30 October - 5 November 2015 #781

Smoke and mirrors

A telefilm about air pollution and its link to health and climate
Sahina Shrestha

How do you make a subject like air pollution entertaining while at the same time conveying the essential message across to the intended audience? Answer: take the two most popular comedians in the country and make a telefilm with animation to appeal to viewers of all ages.

That is what the Institute of Advanced Sustainability Studies (IASS) and International Center for Integrated Mountain Development (ICIMOD) did: join forces with popular comic duo Madan Krishna Shrestha and Hari Bansa Acharya (MaHa) to produce Dhuwa (Smoke), which was broadcast on 18 October in Nepal Television.

The infotainment format opens with two adorable animated parrots Madan Gopi and Hari Gopi (voiced by MaHa) sitting on a branch of a tree discussing how air pollution and climate change affects their health. The birds point out the major sources of air pollution and how humans have ignored its effects.

On the ground the viewer is introduced to Gangadhar (Hari Bansa Acharya), a chain-smoking plains-dweller who is always hunched around a bonfire discussing the abnormal fog during winter. While his son warns Gangadhar of the consequences of inhaling so much smoke, the Dad pays no heed. When he finally falls sick, a plane is not available to take him to hospital because of poor visibility. He has to take an ambulance to Kathmandu.

When Buddhi Man Kaji (Madan Krishna Shrestha) burns garbage in his front yard in Kathmandu, his new neighbour Ang Tsering Sherpa asks him not to do so. When Sherpa tries to explain how soot particles are trapped by temperature inversion due to the Valley’s topography, Kaji doesn’t take it too well. Sherpa invites Kaji’s family to lunch the next day and shows them a documentary on how the smog and haze is not only blocking the view of the mountains but also melting the snow, the rising temperature causing lakes to form where there once were glaciers. The Kaji family doesn’t like to be lectured, and leaves.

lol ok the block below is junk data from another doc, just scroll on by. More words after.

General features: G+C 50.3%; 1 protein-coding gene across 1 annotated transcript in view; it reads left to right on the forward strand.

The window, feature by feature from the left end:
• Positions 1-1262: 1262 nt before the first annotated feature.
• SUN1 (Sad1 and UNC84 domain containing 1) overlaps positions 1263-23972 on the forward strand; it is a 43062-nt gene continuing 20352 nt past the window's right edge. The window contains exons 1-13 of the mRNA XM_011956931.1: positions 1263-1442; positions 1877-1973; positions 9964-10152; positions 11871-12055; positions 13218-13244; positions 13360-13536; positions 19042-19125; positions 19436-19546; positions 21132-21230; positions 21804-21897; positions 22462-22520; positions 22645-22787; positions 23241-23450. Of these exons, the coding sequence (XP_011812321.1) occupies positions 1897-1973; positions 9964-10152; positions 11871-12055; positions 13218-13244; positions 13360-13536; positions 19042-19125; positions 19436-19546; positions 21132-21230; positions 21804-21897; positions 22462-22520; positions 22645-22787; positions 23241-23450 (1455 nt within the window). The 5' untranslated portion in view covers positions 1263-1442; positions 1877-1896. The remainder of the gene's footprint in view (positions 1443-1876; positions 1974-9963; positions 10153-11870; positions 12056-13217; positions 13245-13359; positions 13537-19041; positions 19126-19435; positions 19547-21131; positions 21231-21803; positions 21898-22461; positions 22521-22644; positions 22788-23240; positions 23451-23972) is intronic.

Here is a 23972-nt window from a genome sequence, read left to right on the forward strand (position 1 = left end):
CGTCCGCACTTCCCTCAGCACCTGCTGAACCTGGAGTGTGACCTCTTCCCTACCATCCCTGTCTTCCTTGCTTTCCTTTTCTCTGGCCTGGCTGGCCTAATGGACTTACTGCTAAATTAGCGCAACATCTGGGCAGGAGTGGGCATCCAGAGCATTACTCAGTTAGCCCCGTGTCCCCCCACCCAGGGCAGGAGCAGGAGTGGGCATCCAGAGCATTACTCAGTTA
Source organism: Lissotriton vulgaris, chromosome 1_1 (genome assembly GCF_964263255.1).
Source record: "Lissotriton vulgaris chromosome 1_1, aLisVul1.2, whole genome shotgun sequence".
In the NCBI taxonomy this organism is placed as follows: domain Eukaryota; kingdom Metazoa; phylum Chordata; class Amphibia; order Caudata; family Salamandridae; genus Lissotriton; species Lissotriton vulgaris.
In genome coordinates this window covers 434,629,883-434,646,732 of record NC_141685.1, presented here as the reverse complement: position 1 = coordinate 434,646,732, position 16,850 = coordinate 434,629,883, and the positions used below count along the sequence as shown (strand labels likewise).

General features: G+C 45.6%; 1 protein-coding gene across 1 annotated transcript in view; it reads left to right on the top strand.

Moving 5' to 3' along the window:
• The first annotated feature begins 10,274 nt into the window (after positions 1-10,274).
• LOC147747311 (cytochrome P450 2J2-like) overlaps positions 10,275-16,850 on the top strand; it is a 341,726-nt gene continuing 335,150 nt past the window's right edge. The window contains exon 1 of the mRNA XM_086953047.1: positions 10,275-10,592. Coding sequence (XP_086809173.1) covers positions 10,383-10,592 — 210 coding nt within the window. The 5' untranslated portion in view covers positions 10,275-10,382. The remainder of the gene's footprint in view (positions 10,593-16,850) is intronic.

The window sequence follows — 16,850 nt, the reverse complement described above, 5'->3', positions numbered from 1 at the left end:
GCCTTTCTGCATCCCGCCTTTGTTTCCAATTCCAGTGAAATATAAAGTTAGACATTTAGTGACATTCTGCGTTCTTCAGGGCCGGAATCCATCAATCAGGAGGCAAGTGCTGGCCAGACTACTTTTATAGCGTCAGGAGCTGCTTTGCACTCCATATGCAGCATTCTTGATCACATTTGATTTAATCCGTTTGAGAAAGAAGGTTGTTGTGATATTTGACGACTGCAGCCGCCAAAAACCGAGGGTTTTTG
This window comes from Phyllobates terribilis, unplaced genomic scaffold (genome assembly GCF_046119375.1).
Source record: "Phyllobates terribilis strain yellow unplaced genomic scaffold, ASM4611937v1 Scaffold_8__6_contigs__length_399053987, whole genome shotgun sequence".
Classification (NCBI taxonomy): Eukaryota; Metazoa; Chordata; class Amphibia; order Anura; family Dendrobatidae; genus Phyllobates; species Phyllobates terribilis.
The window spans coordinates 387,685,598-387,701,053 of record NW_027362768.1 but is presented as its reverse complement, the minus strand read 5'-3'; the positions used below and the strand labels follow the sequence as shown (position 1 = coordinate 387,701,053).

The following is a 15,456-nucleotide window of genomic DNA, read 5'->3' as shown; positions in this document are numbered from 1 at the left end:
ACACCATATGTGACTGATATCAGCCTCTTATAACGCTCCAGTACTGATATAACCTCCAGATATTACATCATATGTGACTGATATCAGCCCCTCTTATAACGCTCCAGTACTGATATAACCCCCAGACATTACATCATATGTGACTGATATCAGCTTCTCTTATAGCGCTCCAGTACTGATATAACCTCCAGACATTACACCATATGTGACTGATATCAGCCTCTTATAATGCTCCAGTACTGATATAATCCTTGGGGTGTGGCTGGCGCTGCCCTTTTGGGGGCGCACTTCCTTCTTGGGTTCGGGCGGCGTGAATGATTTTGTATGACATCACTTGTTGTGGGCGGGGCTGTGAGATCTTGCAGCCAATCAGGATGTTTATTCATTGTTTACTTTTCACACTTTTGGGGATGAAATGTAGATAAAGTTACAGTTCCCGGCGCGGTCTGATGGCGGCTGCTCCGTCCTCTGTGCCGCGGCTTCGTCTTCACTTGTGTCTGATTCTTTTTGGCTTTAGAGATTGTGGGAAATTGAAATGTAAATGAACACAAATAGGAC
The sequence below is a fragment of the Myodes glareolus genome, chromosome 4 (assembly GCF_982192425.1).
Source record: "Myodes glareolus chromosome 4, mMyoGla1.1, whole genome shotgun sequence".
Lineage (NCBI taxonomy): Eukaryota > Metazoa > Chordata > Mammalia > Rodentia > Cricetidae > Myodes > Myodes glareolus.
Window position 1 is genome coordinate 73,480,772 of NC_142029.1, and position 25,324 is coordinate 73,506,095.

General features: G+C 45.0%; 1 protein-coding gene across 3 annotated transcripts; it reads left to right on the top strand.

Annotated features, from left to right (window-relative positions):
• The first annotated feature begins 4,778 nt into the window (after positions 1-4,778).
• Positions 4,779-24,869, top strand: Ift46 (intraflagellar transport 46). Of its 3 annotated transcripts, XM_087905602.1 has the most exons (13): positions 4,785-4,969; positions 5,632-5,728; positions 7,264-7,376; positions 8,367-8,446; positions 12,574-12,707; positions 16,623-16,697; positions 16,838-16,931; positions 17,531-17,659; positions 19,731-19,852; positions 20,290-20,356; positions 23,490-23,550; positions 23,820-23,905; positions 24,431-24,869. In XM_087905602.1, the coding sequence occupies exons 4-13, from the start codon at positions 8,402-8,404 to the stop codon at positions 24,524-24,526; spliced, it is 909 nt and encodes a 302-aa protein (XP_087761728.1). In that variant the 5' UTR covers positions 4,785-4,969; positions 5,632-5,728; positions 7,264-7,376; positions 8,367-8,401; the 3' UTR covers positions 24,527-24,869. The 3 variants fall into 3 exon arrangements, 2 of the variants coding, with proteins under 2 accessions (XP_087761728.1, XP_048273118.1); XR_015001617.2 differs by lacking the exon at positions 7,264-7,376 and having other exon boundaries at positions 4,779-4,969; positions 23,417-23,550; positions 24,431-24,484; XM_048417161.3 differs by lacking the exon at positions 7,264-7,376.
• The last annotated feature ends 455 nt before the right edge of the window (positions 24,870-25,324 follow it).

Kaji falls sick and ends up in the same hospital as Gangadhar. By then, both have finally realised the consequences of pollution in the environment as well as health.

The witty dialogue and animated characters make the film a fun watch and the producers succeed in raising awareness about pollution. Dhuwa informs the viewers about the main sources of air pollution, describes its effects on health and climate and points out measures individuals can take to reduce air pollution.

The storyline is a bit rushed, however, with too much information packed into 40 minutes. The moments of epiphany for both characters seem a tad forced. Do they really have to get sick to realise their misconceptions? MaHa are master comedians and have used the infotainment medium for various programs including HIV/AIDS. Dhuwa is not in the same artistic league, but is a good start to raising public awareness about air pollution and its links to health and climate.

Director: MaHa

Story/Script/Dialogue: Hari Bansha Acharya

Concept: Arnico Panday, Maheswar Rupakheti

Duration: 37 minutes

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